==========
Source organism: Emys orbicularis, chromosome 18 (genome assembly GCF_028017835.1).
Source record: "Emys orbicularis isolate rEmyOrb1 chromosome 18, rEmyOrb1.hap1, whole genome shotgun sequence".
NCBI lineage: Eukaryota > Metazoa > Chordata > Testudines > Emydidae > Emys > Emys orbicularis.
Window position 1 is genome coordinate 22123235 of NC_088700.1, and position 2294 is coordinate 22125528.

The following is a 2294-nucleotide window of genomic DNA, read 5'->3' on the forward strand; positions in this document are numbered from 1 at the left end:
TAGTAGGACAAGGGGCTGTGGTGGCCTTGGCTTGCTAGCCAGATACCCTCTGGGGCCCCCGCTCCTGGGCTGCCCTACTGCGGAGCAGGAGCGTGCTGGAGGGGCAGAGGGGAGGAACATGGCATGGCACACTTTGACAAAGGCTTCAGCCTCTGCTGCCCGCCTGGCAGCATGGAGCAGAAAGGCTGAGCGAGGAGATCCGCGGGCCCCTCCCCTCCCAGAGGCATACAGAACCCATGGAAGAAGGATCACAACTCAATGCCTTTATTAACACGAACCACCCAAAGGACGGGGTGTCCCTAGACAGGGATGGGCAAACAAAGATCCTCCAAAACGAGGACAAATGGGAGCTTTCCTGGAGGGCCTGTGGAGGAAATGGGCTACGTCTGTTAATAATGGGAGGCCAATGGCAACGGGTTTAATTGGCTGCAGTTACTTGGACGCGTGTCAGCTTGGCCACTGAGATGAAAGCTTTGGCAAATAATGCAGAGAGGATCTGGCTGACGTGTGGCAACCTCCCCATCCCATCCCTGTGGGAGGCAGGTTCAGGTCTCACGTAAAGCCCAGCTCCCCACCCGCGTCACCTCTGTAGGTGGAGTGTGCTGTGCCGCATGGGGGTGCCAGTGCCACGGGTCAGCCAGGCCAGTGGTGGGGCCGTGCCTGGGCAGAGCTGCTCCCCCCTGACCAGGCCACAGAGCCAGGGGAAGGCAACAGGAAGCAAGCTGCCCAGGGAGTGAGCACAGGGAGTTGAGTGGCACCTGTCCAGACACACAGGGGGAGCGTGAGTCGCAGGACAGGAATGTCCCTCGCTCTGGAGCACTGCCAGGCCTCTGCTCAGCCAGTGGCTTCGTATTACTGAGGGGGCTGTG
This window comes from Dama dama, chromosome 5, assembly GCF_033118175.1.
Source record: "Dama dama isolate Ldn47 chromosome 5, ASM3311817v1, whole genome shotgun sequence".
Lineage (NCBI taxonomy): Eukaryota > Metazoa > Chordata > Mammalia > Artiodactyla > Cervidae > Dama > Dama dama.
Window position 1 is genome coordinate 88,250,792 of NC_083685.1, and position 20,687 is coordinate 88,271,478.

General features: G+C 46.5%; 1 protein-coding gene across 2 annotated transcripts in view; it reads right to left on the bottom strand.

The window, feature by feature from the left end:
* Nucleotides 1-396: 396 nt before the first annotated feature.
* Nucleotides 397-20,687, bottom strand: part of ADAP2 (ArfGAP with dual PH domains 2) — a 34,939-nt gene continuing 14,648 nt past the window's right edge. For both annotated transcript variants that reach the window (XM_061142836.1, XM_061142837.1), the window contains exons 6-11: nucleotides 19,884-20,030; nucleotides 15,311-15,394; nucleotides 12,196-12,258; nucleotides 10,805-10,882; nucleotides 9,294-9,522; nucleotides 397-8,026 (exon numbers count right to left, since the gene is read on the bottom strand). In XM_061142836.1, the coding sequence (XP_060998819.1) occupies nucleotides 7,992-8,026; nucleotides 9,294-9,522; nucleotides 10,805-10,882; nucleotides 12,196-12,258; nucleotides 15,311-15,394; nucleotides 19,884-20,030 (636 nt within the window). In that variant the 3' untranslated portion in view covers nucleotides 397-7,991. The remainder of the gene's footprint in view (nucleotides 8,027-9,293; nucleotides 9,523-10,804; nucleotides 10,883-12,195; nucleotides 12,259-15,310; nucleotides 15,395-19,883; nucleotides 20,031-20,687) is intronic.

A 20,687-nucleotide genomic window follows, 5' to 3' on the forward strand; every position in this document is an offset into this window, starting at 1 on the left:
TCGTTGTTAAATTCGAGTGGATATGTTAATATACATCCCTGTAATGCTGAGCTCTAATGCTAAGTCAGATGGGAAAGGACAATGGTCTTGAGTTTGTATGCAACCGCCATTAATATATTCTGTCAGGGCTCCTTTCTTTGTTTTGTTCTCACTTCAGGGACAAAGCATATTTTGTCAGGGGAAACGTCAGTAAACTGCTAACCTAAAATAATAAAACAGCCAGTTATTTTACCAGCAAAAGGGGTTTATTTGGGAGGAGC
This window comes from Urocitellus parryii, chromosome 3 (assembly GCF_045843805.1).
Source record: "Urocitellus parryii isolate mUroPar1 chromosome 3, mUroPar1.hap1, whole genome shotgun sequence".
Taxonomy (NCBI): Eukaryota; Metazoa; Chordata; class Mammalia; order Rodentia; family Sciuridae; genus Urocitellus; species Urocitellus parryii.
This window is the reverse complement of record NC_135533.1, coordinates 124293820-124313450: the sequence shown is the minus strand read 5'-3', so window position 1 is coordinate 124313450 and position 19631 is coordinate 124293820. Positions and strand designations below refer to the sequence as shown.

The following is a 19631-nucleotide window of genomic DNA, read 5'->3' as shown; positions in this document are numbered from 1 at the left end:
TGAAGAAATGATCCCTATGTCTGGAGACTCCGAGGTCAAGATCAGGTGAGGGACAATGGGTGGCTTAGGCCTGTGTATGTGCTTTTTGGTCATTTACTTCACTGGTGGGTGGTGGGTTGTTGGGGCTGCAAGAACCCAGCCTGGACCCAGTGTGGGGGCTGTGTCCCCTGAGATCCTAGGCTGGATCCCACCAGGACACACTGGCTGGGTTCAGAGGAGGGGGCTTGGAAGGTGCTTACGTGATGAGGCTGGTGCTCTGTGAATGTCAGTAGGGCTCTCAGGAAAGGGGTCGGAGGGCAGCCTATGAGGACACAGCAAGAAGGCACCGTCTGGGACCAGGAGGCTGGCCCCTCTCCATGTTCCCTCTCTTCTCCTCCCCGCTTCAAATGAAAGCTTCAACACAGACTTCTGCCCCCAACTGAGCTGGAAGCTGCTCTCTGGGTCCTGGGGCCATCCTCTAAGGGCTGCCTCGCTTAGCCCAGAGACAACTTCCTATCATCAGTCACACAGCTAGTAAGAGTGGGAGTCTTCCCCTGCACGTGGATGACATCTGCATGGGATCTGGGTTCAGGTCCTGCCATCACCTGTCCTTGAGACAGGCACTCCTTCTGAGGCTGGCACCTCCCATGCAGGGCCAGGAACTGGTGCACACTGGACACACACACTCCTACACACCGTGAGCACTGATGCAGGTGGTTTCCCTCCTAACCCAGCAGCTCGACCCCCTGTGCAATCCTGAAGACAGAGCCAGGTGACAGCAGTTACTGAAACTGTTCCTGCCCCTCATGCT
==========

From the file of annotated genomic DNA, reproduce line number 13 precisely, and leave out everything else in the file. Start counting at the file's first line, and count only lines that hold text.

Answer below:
* Nucleotides 1-396: 396 nt before the first annotated feature.